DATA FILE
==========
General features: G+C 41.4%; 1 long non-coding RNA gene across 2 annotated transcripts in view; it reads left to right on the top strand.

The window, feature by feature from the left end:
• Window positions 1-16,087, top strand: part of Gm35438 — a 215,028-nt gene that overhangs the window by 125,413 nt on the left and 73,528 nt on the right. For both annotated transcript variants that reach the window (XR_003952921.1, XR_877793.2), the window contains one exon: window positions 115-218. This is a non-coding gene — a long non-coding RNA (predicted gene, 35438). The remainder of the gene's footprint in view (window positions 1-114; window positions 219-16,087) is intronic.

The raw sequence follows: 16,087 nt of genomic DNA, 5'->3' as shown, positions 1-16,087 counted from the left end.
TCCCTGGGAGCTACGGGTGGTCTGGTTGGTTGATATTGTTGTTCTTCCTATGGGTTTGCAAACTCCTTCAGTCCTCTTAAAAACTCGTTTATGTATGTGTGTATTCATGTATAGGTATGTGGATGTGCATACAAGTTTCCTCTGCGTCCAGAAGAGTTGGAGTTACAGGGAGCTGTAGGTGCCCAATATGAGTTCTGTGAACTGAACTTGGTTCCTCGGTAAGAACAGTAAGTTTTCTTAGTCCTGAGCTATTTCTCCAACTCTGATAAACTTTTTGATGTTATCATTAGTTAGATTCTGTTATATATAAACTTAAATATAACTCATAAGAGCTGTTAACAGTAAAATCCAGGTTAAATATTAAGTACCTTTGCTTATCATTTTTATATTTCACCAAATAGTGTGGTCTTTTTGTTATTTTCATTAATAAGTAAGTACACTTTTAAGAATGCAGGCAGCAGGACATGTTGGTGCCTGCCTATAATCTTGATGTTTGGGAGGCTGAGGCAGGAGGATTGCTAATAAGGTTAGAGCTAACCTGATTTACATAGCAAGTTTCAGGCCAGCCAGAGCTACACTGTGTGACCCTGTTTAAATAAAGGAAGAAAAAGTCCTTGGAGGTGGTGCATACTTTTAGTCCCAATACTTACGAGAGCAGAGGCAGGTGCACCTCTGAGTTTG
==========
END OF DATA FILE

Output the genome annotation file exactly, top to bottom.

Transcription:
General features: G+C 41.4%; 1 long non-coding RNA gene across 2 annotated transcripts in view; it reads left to right on the top strand.

The window, feature by feature from the left end:
• Window positions 1-16,087, top strand: part of Gm35438 — a 215,028-nt gene that overhangs the window by 125,413 nt on the left and 73,528 nt on the right. For both annotated transcript variants that reach the window (XR_003952921.1, XR_877793.2), the window contains one exon: window positions 115-218. This is a non-coding gene — a long non-coding RNA (predicted gene, 35438). The remainder of the gene's footprint in view (window positions 1-114; window positions 219-16,087) is intronic.

The raw sequence follows: 16,087 nt of genomic DNA, 5'->3' as shown, positions 1-16,087 counted from the left end.
TCCCTGGGAGCTACGGGTGGTCTGGTTGGTTGATATTGTTGTTCTTCCTATGGGTTTGCAAACTCCTTCAGTCCTCTTAAAAACTCGTTTATGTATGTGTGTATTCATGTATAGGTATGTGGATGTGCATACAAGTTTCCTCTGCGTCCAGAAGAGTTGGAGTTACAGGGAGCTGTAGGTGCCCAATATGAGTTCTGTGAACTGAACTTGGTTCCTCGGTAAGAACAGTAAGTTTTCTTAGTCCTGAGCTATTTCTCCAACTCTGATAAACTTTTTGATGTTATCATTAGTTAGATTCTGTTATATATAAACTTAAATATAACTCATAAGAGCTGTTAACAGTAAAATCCAGGTTAAATATTAAGTACCTTTGCTTATCATTTTTATATTTCACCAAATAGTGTGGTCTTTTTGTTATTTTCATTAATAAGTAAGTACACTTTTAAGAATGCAGGCAGCAGGACATGTTGGTGCCTGCCTATAATCTTGATGTTTGGGAGGCTGAGGCAGGAGGATTGCTAATAAGGTTAGAGCTAACCTGATTTACATAGCAAGTTTCAGGCCAGCCAGAGCTACACTGTGTGACCCTGTTTAAATAAAGGAAGAAAAAGTCCTTGGAGGTGGTGCATACTTTTAGTCCCAATACTTACGAGAGCAGAGGCAGGTGCACCTCTGAGTTTG